Because xanthomas are not true neoplasms, a conservative therapeutic approach is recommended. Treatment should be individualized. A vigorous search for the underlying cause of the hyperlipidemia is required, and if such a search is successful, initial treatment should aim to correct it. Regression of extratemporal xanthomas has been reported with medical control of hyperlipidemia.  A low-fat diet, control of obesity, and treatment with cholesterol-lowering medications are the mainstays of xanthoma management. Surgical intervention is indicated for biopsy, debulking of the mass for symptom relief, and management of infectious complications. However, because surgically treated xanthomas tend to recur, medical therapy for hyperlipidemia should continue after any surgical procedure.  There is little evidence to support the benefits of radiation therapy for xanthomas of the temporal bone. 
(1.) Walton KW, Thomas C, Dunkerley J. The pathogenesis of xanthomata. J Pathol 1973;109:27l-89.
(2.) Parker F, Odland GF. Experimental xanthoma. A correlative biochemical, histologic, histochemical, and electron microscopic study. Am J Pathol 1968;53:537-65.
(3.) Brown MS, Goldstein JL. The hyperlipoproteinemias and other disorders of lipid metabolism. In: Harrison TR, Isselbacher KJ, eds. Harrison's Principles of Internal Medicine. 13th ed. New York: McGraw-Hill, 1994:2058-69.
(4.) Enzinger FM, Weiss SW. Soft Tissue Tumors. St. Louis: Mosby-Year Book, 1995:310-3.
(5.) Jackler RK, Brackmann DE. Xanthoma of the temporal bone and skull base. Am J Otol 1987;8:111-5.
(6.) Ferlito A, Recher G, Bordin S. Involvement of the temporal bone in hyperlipidemic xanthomatosis. Otolaryngol Head Neck Surg 1983;91:100-4.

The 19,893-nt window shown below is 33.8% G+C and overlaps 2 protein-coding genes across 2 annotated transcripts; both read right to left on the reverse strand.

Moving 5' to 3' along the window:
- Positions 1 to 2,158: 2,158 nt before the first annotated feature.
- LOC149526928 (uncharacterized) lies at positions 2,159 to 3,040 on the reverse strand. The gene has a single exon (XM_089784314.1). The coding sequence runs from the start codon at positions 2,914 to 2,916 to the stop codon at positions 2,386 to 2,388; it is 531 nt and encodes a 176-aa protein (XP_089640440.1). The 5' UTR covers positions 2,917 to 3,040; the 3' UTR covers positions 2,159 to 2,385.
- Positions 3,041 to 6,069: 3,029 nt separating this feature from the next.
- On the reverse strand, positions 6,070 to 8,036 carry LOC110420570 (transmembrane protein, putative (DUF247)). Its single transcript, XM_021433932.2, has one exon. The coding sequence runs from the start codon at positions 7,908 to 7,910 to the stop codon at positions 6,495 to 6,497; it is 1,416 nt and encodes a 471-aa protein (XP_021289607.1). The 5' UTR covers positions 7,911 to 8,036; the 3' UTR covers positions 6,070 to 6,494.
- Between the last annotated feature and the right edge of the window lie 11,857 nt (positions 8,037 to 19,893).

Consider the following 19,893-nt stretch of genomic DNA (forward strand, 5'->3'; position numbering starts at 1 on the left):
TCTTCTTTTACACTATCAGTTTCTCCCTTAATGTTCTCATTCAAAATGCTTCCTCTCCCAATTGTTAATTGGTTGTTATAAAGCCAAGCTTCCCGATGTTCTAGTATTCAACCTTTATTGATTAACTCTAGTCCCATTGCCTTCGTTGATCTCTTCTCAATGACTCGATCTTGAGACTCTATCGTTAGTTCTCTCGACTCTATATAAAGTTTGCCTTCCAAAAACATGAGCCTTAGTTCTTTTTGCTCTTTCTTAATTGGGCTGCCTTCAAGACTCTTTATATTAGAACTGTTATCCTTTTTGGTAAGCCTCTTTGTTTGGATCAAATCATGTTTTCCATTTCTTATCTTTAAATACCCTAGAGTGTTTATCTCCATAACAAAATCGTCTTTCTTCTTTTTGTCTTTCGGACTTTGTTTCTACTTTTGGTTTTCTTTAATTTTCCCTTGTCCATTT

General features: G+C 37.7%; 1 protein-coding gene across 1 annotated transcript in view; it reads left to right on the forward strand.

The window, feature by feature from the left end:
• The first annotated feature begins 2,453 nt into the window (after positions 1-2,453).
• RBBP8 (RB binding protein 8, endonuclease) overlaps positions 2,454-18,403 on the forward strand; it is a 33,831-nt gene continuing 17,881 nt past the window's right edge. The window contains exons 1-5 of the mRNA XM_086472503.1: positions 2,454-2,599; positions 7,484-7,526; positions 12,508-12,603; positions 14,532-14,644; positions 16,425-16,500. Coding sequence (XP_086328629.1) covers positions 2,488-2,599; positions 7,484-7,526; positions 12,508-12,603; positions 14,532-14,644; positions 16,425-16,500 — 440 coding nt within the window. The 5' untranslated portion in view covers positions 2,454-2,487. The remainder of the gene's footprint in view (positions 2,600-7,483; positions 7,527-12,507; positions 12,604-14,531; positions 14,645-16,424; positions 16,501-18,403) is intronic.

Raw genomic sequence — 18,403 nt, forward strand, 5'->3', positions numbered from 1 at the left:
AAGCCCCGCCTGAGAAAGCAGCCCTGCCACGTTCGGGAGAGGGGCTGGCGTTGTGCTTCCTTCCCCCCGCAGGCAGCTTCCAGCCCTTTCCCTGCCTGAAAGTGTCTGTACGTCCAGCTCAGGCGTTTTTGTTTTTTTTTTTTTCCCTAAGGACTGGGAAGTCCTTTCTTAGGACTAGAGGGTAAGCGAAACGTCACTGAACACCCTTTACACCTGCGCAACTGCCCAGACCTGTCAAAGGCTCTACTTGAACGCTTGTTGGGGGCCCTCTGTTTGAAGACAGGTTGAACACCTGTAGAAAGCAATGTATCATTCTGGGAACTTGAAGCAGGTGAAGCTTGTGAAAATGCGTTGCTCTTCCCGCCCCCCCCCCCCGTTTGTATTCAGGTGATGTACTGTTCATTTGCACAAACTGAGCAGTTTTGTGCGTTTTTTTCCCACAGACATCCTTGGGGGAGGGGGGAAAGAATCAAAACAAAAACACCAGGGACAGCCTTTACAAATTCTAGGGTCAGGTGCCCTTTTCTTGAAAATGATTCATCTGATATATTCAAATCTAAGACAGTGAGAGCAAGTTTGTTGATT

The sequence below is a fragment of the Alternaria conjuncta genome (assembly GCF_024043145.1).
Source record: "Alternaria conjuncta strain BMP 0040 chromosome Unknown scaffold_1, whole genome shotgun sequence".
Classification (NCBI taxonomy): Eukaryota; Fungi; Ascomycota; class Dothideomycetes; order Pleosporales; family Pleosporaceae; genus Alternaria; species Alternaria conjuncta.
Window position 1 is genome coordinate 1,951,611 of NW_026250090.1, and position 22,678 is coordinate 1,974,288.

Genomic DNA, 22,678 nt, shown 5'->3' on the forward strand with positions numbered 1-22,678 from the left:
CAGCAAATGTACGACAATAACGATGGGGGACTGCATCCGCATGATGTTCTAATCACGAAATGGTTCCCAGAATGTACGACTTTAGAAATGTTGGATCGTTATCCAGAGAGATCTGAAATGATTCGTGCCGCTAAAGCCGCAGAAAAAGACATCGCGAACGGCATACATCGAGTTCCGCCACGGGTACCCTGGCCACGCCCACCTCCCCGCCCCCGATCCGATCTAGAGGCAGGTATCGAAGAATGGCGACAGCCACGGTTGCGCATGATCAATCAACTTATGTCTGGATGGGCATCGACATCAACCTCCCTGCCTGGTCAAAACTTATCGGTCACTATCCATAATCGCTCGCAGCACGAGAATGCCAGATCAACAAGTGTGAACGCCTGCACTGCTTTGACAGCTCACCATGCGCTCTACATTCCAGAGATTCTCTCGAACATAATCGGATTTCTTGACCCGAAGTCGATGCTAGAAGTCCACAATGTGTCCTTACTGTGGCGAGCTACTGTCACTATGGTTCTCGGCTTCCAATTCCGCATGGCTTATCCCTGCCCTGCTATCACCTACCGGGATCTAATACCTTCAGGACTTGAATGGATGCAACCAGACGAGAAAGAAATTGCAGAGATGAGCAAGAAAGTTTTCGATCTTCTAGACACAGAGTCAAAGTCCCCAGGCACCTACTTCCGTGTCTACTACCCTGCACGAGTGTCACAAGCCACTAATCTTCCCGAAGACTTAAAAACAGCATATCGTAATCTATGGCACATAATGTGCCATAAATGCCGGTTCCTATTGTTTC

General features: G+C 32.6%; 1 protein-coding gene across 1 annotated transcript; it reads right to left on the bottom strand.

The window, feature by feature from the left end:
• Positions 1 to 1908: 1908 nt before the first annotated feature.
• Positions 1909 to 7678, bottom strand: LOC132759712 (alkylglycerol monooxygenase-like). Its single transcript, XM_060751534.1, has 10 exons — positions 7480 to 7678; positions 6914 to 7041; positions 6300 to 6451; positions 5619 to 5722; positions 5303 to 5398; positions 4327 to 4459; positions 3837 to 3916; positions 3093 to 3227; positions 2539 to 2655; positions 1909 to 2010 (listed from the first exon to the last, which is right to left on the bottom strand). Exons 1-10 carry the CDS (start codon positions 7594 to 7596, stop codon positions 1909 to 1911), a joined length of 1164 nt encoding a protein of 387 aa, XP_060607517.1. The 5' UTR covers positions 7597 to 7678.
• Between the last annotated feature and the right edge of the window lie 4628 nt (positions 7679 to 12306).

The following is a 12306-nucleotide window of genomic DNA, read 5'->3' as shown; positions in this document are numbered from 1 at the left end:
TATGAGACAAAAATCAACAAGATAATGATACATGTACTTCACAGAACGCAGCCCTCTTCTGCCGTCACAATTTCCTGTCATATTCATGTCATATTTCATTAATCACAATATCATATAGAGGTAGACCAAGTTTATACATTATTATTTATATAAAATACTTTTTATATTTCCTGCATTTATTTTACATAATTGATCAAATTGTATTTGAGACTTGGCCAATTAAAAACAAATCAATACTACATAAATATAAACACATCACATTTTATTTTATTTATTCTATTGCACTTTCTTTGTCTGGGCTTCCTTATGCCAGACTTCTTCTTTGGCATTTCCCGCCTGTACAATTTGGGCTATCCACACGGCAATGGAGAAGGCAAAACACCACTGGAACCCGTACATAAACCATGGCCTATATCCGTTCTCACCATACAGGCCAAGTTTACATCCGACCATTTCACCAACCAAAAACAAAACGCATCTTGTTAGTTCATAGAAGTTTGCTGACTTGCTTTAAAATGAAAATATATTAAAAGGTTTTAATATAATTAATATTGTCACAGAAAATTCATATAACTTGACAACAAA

(7.) Hamilton WC, Ramsey PL, Hanson SM, Schiff DC. Osseous xanthoma and multiple hand tumors as a complication of hyperlipidemia. J Bone Joint Surg Am 1975;57:551-3.
(8.) Siegelman SS, Schlossberg I, Becker NH, Sachs BA. Hyperlipoproteinemia with skeletal lesions, Clin. Orthop 1972;87:228-32.
(9.) Friedman I. Pathology of the Ear. New York: Churchill Livingstone, 1993:299-305.
(10.) Lloyd GA, Phelps PD. The investigation of petro-mastoid tumours by high resolution CT. Br J Radiol 1982;55:483-91.
(11.) Flood LM, Kemink JL. Surgery in lesions of the petrous apex. Otolaryngol Clin North Am 1984;17:565-75.
(12.) Algoed L, Caemaert J, Achten E, et al. A large intracranial xanthoma in familial hypercholesterolemia. Clin Neurol Neurosurg 1994;96:79-82.
(13.) Palmer AJ, Blacket R. Regression of xanthomata of the eyelids with modified fat diet. Lancet 1972;1:67-8.
(14.) Koch HL, Lewis JS. Hyperlipidemia xanthomatosis with associated osseous granuloma. N Engl J Med 1956;255:287-9.
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|Author:||Keane, William M.|
|Publication:||Ear, Nose and Throat Journal|
|Article Type:||Brief Article|
|Date:||Jun 1, 2000|